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This article was published 11/9/2013 (987 days ago), so information in it may no longer be current.
The Manitoba Court of Appeal sent a strong message in a recent case that employers who illegally hire foreign workers will be dealt with harshly. The court made it clear the law will protect foreign workers from being exploited, protect Canadian jobs and will ensure businesses that follow the law when hiring foreign workers will not be put at a competitive disadvantage. This was the right decision.
The court in August was asked whether a conditional discharge given to Jung Won Choi was a "fit" sentence under the law. Choi had hired six foreign workers who were not allowed to work in Canada. At his trial, he was given the conditional discharge, put on supervised probation, and was ordered to make $12,000 in charitable donations. By giving him a conditional discharge, Choi could have ended up with no criminal record if he met the conditions.
The Court of Appeal rightly found the conditional discharge unfit. The court found the accused kept two sets of financial books, which showed illegal foreign workers were paid less than the legal workers. In fact, for one illegal employee, the court found the accused did not pay him directly but instead sent money to his mother.
Allowing foreign workers to work illegally in Canada is bad for business, bad for Canadians and bad for the illegal foreign worker. The purpose of these immigration laws is threefold. First, these laws preserve a competitive balance among employers. Second, they ensure Canadian residents are offered jobs first. Finally, they protect foreign workers from exploitation.
If an employer who breaks the law pays his or her employees less than a law-abiding employer, the employer who breaks the law can get a competitive advantage. The accused in this case did not remit income taxes or other source deductions to the government for these employees, and therefore deprived the government of revenue.
The court said a significant penalty was needed to let other employers know a wilful violation of these immigration laws will result in a conviction and penalty that is "meaningful and not a token."
For Canadians, the immigration system in this case was designed to make the employer first try to find residents for these jobs. By hiring illegal foreign workers, unemployed Canadians were not given a chance to fill these jobs.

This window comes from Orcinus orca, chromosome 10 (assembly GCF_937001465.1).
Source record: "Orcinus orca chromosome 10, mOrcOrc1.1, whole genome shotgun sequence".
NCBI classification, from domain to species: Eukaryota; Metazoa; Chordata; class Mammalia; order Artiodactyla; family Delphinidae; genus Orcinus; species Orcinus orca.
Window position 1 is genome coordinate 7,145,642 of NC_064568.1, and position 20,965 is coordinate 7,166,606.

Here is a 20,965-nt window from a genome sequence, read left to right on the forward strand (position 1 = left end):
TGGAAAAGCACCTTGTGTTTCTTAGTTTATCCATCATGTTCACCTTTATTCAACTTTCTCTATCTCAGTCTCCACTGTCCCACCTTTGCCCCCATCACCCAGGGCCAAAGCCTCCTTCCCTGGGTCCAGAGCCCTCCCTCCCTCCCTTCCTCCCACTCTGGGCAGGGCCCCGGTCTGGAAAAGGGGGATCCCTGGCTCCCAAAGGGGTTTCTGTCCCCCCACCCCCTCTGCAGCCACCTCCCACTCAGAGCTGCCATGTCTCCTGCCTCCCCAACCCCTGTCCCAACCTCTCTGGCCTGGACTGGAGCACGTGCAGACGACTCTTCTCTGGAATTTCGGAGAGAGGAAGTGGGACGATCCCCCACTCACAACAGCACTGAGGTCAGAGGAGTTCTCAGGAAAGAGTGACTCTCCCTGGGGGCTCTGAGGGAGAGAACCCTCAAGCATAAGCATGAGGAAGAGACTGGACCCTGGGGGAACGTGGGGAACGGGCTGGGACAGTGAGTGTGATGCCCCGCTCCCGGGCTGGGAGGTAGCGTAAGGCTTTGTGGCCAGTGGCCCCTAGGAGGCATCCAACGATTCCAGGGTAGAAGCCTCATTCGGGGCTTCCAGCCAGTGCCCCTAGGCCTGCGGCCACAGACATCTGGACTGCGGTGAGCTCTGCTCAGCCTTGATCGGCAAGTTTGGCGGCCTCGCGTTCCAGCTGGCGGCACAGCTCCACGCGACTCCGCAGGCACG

For the illegal foreign workers, they faced a greater risk of exploitation -- the illegal workers had no access to workers' compensation, employment insurance or Manitoba Health coverage.
This judgment sends the right message. As well, the fact this was a unanimous judgment of five judges sends a clear signal to all employers any foreigners employed in Manitoba must be employed legally or serious consequences will follow.
Since the Canadian legal system operates in such a way that a decision by any Court of Appeal can significantly influence decisions in other provinces, this decision is truly precedent-setting. Manitobans can look with pride to our courts as it has made it clear the courts are serious about enforcing immigration laws that protect business, Canadians and foreign workers.
In the end, the court convicted the accused and imposed a $15,000 fine. In particular, when talking about the possibility of a conditional discharge, the court said to allow this was not "adequate denunciation." The accused will now have a criminal record.
In the near future, more stringent laws will likely be introduced to protect foreign workers and ensure employers who play by the rules are not put at a competitive disadvantage. In June, Citizenship and Immigration Canada proposed a number of rules that will increase the government's ability to penalize employers of foreign workers who do not comply with the law. While some of these changes, such as the proposed rule that would allow the government to conduct certain warrantless searches of businesses, are excessive, the message is clear -- businesses that break the law will face consequences.
R. Reis Pagtakhan is a Winnipeg immigration lawyer.